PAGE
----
There was considerable discussion within the FAA on how to handle the E-LSAs. Experimental aircraft are just that, and unless they pose a hazard to people on the ground or other aircraft, a different standard applies to them than to factory-built aircraft.
At this writing it’s impossible to determine whether the builders of the experimental accident aircraft complied with the plans or appropriate construction standards, although this type of mishap is unusual in the kitbuilt world. Although Zenith has noted that there is no common thread, the aircraft all share essentially the same airframe design.
Aerodynamic flutter appears to have been a factor or the cause in several accidents. A question is whether flutter caused the wing to fail, or if there was a structural failure within the wing that led to flutter—the outcome is the same but the fix is different.
The FAA’s Small Airplane Directorate conducted a thorough review of the aircraft and, among other concerns, determined that the wing design loads were 20 to 30 percent too low and modification was essential.
The NTSB defines aerodynamic flutter as “when aerodynamic and structural forces interact in such a way that energy from the airflow around an airplane gives rise to an unsafe structural vibration. These vibrations can quickly lead to structural failure if not sufficiently damped. Whether wing or aileron flutter develops and continues also depends on the mass distribution of the ailerons. Mass-balanced ailerons greatly decrease susceptibility to flutter as they are less likely to deflect because of dynamic bending or twisting of the wing.”
The original CH 601 XL design called for aileron cable tension rather than mass balancing to counteract flutter. Zenith advised owners to recheck cable tension but that apparently did not solve the problem in the Antelope Island accident, where the builder stated, “The tensions of the control cables were set according to the instructions provided by Zenith and that the cable tensions were checked again at eight flight hours [six flight hours before the accident flight] and had not changed.” A Zenith survey found that even in November 2008, after owners had been notified of the importance of cable tension, 12 of 14 aircraft reviewed did not meet design specifications.
The NTSB and FAA noted that accuracy of calibrated airspeed relative to indicated airspeed was in question—meaning that what pilots saw wasn’t necessarily what they were getting. That also could lead to an inadvertent overstress. Additionally, light stick force gradients—especially at higher G loadings—could lead to overstressing the airframe.
Zenith’s owner and chief designer, Chris Heintz, has a long record of successful plans and kits. Approximately 1,200 sets of CH 601 XL plans have been sold, but I was unable to determine how many of the model were flying as experimental aircraft. Additionally, there appear to be fewer than 100 AMD S-LSAs of varying design on the FAA’s registry.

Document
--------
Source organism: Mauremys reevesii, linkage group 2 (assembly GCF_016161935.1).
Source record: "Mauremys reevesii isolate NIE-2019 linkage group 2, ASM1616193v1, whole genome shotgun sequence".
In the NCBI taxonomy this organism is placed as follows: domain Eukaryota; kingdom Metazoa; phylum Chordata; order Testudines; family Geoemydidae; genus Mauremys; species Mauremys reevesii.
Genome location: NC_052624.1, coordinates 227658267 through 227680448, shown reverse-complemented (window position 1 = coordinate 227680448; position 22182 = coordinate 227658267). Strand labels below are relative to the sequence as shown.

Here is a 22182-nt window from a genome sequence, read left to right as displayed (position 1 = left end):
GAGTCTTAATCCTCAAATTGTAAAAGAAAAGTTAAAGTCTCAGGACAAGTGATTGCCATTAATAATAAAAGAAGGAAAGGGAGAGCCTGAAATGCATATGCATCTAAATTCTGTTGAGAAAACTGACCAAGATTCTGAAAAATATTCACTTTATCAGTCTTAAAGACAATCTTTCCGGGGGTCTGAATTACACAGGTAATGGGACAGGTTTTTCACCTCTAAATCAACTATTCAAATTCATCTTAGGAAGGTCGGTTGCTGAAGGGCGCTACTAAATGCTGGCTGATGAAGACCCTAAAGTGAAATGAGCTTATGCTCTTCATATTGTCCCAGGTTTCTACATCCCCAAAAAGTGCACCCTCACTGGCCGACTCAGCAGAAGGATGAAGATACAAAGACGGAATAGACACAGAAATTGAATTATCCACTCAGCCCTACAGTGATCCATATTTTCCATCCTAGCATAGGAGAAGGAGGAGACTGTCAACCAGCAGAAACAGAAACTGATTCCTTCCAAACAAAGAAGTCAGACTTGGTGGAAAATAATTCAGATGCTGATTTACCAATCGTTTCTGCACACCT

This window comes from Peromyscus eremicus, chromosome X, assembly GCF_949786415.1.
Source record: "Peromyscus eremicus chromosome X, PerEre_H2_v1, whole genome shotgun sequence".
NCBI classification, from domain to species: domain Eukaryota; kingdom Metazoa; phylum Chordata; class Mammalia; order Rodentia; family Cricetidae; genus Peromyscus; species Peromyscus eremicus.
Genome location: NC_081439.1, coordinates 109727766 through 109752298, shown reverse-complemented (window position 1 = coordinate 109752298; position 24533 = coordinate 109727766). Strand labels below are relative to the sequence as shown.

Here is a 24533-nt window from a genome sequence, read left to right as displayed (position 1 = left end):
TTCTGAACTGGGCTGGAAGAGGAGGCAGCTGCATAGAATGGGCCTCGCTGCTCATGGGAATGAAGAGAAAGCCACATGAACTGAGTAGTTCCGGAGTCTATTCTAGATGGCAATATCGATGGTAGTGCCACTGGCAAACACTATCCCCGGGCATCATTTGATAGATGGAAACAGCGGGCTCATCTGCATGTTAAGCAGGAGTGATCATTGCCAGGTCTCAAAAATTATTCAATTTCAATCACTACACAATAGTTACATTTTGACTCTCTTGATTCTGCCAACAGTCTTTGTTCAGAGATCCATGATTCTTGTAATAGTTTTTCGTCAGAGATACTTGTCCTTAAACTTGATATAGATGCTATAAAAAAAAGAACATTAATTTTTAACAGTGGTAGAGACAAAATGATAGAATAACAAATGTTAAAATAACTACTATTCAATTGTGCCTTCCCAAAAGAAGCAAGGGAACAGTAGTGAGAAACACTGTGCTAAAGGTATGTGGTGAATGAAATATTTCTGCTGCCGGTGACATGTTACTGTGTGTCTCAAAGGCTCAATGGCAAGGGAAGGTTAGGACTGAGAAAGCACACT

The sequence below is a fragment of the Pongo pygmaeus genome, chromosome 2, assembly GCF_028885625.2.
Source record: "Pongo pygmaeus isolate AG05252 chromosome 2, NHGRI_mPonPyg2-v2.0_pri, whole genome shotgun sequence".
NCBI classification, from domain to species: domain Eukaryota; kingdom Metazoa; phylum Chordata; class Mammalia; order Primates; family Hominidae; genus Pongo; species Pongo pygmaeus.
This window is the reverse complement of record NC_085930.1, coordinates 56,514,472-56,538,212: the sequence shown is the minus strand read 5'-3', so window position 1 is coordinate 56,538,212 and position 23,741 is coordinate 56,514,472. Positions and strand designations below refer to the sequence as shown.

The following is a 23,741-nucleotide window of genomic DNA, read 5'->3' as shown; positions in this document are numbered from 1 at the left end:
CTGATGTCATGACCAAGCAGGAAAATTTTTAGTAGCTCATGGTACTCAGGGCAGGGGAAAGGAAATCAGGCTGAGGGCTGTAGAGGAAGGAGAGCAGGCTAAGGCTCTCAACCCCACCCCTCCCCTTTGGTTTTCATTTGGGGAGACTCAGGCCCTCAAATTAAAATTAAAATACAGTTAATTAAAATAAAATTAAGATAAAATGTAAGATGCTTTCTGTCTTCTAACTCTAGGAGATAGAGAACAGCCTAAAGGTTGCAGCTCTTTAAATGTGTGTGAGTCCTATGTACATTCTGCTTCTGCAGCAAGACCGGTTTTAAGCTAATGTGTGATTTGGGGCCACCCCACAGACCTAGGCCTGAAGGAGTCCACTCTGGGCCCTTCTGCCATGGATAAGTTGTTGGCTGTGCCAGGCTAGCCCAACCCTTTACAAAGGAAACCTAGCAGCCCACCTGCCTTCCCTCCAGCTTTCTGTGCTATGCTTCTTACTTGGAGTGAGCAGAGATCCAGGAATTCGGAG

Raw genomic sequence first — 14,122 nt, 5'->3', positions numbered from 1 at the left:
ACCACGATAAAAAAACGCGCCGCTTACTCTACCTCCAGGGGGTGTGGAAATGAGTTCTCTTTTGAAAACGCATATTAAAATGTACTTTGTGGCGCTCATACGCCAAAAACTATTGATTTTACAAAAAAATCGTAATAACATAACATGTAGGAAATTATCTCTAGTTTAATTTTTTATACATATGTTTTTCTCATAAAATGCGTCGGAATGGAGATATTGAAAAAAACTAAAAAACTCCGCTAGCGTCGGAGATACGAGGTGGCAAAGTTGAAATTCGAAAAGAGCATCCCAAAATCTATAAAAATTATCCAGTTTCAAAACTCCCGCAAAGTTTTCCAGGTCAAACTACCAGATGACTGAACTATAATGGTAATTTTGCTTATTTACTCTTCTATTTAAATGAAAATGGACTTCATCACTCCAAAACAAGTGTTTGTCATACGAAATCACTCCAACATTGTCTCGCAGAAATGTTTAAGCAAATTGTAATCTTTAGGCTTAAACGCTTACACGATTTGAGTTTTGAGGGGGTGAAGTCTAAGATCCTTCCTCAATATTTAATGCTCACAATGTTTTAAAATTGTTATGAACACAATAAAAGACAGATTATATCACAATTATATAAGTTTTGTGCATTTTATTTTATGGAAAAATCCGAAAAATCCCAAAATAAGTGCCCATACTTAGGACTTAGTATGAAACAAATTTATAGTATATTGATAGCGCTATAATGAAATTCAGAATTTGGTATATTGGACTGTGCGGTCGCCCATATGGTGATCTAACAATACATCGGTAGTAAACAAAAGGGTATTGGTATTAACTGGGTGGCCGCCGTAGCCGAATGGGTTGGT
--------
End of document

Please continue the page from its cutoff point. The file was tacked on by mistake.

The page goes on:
Zenith is under tremendous pressure from various government entities, owners, and the families of lost aircraft. It is understandably careful in its description of the crisis and proposed solutions.
There is a detailed question and answer series on the company’s Web site along with new drawings, pictures, and a description of the “upgrade kit” as Zenith describes it. The kit is relatively inexpensive at $352 but the labor, which the company recommends be done by a certificated mechanic, is extensive. Some experienced observers estimated it would be well more than $10,000 for what amounts to a wing rebuild.
Monday morning quarterbacking offers no shortage of opinion on what should have been done, by whom, and by when. One accident investigator noted that investigating experimental aircraft accidents is, to borrow from the wisdom of Forrest Gump, like a box of chocolates—you never know what you’ll find. Frequently, no two aircraft are the same. Builders modify, designers change plans, stuff happens. That might have accounted for some of the delay. A countervailing view is that when a series of catastrophic failures occur to similar, if not identical, airframes it might be better to ground first and fly later. There are no easy answers.
Grounding experimental aircraft is nearly unprecedented because they are, well, experimental. Protection for the public and, to a lesser extent, passengers, is the FAA’s primary concern. The agency also has the option of issuing limitations that might include carrying no passengers, avoiding densely populated areas, or reducing airspeed or weights. There’s a fine line between overreaching and being unresponsive. There have only been two widespread groundings of experimental designs in past decades.
The loss of life is tragic and goes beyond the immediate families, although in a much different way. Owners are left to wonder about the safety of their aircraft and the investment that they’ve made. Zenith is the target of lawsuits in addition to experiencing a loss of revenue because of depressed consumer confidence. With the possible exception of the attorneys, there are no winners here.
ASTM is already reviewing its standards and there are likely to be some changes to improve both the products and the process. Is this an indictment of the LSA movement? Absolutely not! The statistics show that if the aircraft are operated intelligently, within design limits, they are safe. Zenith notes that after the modifications are made to the Zodiac CH 601 XL, it will be the most thoroughly reviewed and tested LSA in history. But, it’s a painful lesson for all concerned.
Special acknowledgements go to the NTSB, FAA’s Small Airplane Directorate and Aircraft Certification Division, Chris Heintz and Zenith, the EAA, and AOPA’s Government Affairs Division for providing information for this article.